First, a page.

The trip is half over. It’s hard to believe. The tows were once again, back to back with a fair amount of scallops, but I think after today, we won’t need to shuck anymore. Yay! Today was the day that the animals fought back. I was chomped by a scallop and a crab! The scallop was more of a surprise than a pain, but the crab clawed right through my glove. After days with no restrictions, we received the warning from the engineers today that we have to be careful with the faucets. Dripping faucets waste water and it takes time for the water to be converted through condensation in the condenser to usable water. If we’re not more careful, we’ll be faced with restrictions on how much water we can use……… I hope that doesn’t happen since I think we all officially smell like fish. Lunch today was cream of asparagus soup, yummy and reminiscent of my recent trip to Peru. The only thing missing was Quiona. And finally, today was the day that I’ve been waiting for. I found my favorite ice cream. I’ve been rationing myself to one per day, but after I found my favorite – butter pecan ice cream sandwiches – I could not resist a second.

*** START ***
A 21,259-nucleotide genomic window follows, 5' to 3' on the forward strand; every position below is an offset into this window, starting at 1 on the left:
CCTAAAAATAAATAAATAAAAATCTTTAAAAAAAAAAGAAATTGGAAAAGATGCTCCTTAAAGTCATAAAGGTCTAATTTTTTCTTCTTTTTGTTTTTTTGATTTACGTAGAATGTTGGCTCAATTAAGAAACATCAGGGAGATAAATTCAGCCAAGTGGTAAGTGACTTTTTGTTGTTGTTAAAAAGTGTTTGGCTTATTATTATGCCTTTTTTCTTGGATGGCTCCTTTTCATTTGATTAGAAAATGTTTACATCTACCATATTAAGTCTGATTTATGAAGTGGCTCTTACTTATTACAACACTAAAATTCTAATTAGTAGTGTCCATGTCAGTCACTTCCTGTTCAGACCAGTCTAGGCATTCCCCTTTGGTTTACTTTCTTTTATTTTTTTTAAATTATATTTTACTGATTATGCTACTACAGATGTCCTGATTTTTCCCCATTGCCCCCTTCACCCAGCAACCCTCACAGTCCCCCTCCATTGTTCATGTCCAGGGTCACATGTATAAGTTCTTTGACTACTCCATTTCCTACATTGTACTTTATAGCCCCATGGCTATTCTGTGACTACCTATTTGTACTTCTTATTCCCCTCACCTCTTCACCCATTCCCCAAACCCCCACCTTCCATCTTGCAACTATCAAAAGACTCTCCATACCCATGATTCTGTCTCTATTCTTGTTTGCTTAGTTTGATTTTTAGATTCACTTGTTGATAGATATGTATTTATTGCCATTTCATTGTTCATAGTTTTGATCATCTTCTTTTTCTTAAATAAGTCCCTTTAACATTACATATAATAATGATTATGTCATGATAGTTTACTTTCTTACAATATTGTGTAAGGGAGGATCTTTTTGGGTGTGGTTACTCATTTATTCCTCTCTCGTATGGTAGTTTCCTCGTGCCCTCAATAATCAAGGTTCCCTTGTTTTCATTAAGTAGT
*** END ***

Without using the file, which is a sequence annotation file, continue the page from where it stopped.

NOAA Teacher at Sea
Onboard Research Vessel Hugh R. Sharp
May 9-20, 2009
Mission: Sea scallop survey Geographical Area: North Atlantic Date: May 12, 2009
Weather Data from the Bridge
High pressure ridge building late today until wed
Temperature: 12.22˚ C
True winds: 5KTS Seas: 2-4 ft.
Science and Technology Log